While I was snapping the leashes on V’s two six-year-old sibling pugs, named Coco and Chloe, V shifted around uncomfortably, like he was in a rush. He glanced at his shiny silver watch as if I was infringing on his time, so I moved slower to spite him. Self-important people were frustrating as hell, which was another reason why the boyfriend fascinated me—he seemed humble in contrast. Though he didn’t speak much the couple of times he’d picked up the pugs, and only once did I notice him smirking about something my employee Elijah had said, which made me wonder if he had an equally sarcastic sense of humor.

I watched V head to his expensive blue German car as my employees finished disinfecting the floors on the day-care end. We kept this place squeaky clean—a requirement of any business in the service industry, but with animals, who could spread kennel cough or any other contagious illness like wildfire, hygiene was mandatory.

We’d recently become paperless, or at least we were trying to, so I began scanning the receipts into a computer program Elijah had talked me into. As it turned out, he was great with record-keeping methods—go figure—and I was grateful for it; we’d sort of been a mess since Chris passed away. I glanced up just as Brin and Brooke removed their plastic gloves and threw them over the sink basin to dry. “Are we all good?” Brin asked.

My dog, Mack, a corgi-sheltie mix, nudged at my ankle beneath the desk, where he lay on a cushion. He was nine years old, and the energy at the day-care was too much for him most days, so when I brought him to work with me, he normally stayed underfoot and was always pretty chill.

“Yep. I’ll get the trash,” I replied, tipping my head toward the large black garbage bag we used toward the end of every day. “Have a good night.”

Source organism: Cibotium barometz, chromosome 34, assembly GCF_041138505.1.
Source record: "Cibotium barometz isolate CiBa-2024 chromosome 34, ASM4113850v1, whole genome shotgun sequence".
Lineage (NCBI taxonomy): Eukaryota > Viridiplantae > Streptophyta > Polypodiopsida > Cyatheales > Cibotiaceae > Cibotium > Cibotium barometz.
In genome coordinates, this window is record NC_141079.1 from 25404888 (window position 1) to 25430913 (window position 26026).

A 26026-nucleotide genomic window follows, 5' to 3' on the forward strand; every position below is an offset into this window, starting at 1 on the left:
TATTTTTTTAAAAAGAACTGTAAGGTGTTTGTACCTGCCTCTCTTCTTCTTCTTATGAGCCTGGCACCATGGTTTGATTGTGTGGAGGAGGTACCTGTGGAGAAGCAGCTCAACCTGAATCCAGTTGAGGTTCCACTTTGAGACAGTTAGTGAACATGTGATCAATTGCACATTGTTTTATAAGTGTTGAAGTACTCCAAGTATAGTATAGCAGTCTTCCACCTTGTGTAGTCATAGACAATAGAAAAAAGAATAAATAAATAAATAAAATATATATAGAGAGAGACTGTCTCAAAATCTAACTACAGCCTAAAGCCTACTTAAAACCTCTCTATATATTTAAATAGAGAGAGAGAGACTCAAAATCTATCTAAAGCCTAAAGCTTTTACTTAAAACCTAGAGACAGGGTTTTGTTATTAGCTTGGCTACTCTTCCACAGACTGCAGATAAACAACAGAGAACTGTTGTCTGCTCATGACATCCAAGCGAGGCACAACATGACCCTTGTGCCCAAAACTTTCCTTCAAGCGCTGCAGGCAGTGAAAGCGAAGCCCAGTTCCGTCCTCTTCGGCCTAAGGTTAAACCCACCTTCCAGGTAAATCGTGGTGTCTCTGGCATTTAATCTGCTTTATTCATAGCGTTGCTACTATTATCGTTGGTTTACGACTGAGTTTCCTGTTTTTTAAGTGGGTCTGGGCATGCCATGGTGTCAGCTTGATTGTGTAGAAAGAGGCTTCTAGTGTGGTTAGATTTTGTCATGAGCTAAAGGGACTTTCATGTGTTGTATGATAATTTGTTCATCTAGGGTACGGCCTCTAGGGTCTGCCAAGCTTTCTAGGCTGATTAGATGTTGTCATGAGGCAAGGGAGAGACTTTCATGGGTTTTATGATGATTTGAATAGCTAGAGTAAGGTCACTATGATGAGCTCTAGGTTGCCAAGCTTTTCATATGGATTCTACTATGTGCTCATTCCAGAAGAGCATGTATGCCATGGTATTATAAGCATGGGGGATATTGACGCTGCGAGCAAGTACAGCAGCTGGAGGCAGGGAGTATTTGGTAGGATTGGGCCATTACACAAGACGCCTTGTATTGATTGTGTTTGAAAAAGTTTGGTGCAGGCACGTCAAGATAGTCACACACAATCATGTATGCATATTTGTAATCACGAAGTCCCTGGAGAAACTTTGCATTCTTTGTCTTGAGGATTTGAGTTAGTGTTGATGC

“See you tomorrow,” Brin replied, and I waved in their direction as they headed out the door. Those two had been goofy all day today, and it warmed my heart. Brin, blissfully happy with his new boyfriend, Nick, and Brooke, with her stories about her husband and kids, made our little family here complete. If there was one thing I felt settled about, it was that I had chosen good employees I could trust to get me through some rough times.

I got lost in methodically cleaning up the mess of paperwork spread across the desk, dragging my feet about going home to an empty apartment. It was lonely without Chris, but as the weeks and months went by, that bone-deep sorrow had abated a touch and became my new normal. The pain never really went away; you just learned to live with it.

I’d considered moving because so much of Chris was still inside that place, but I just didn’t have the energy to think about it most days. I had bagged up his clothes and donated them to charity in the weeks after. Chris would’ve rolled his eyes at me because that was my usual MO. I didn’t hold on to most things for too long. I was always cleaning out this or that, and I supposed I could blame my upbringing in the foster care system for that. Everything I owned was always reduced to one garbage bag as I moved from place to place.